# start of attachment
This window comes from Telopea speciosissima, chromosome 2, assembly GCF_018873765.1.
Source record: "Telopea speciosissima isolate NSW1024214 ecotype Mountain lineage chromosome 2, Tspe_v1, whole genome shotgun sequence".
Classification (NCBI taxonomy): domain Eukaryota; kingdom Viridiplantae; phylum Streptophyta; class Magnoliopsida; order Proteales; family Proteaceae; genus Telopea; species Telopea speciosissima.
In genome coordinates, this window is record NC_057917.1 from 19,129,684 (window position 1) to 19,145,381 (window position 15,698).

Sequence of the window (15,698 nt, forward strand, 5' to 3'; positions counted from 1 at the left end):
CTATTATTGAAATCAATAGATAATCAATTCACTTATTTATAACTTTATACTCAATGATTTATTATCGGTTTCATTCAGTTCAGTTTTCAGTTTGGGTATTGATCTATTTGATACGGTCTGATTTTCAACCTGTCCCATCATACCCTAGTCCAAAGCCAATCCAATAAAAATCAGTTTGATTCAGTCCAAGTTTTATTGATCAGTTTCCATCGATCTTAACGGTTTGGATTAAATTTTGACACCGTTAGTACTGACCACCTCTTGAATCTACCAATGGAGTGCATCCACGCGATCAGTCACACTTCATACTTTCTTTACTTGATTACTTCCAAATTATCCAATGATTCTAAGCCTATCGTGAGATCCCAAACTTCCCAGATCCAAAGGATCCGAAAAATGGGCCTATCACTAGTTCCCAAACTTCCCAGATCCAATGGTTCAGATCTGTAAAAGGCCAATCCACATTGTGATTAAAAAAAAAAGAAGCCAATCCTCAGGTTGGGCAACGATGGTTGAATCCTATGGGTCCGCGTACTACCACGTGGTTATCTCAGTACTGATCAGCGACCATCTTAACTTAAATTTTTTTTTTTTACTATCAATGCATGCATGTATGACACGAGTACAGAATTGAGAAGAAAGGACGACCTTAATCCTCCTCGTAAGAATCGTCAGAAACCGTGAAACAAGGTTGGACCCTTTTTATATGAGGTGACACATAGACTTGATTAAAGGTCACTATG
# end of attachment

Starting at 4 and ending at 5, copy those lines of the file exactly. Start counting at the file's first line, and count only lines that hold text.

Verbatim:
In genome coordinates, this window is record NC_057917.1 from 19,129,684 (window position 1) to 19,145,381 (window position 15,698).

Sequence of the window (15,698 nt, forward strand, 5' to 3'; positions counted from 1 at the left end):